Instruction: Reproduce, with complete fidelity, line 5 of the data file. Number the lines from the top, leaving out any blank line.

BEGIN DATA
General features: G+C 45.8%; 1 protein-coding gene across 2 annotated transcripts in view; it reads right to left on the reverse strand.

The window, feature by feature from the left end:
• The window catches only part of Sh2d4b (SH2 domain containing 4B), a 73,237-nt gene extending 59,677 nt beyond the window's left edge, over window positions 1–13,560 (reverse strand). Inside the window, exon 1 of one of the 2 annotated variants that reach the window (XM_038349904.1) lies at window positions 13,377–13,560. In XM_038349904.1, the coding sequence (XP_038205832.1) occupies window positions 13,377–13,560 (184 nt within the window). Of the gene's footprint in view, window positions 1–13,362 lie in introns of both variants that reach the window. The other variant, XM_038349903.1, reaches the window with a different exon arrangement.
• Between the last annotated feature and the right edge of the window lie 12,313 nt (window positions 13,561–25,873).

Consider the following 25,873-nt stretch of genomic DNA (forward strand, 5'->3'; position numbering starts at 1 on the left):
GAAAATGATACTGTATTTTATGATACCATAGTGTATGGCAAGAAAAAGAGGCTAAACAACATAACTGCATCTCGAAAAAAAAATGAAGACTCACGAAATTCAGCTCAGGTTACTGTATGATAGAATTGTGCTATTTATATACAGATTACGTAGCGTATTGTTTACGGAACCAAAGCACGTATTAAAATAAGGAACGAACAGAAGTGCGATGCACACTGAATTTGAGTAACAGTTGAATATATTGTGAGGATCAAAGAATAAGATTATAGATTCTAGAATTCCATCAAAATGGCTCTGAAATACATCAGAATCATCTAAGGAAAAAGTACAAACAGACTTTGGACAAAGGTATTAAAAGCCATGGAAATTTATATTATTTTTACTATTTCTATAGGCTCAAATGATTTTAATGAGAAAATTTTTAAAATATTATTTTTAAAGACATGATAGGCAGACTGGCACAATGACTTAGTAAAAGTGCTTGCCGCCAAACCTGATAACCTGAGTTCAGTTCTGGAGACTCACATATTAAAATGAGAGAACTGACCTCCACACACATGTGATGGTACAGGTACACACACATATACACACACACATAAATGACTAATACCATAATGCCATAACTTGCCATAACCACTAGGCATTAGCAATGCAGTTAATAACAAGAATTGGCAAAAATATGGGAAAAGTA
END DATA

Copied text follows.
Consider the following 25,873-nt stretch of genomic DNA (forward strand, 5'->3'; position numbering starts at 1 on the left):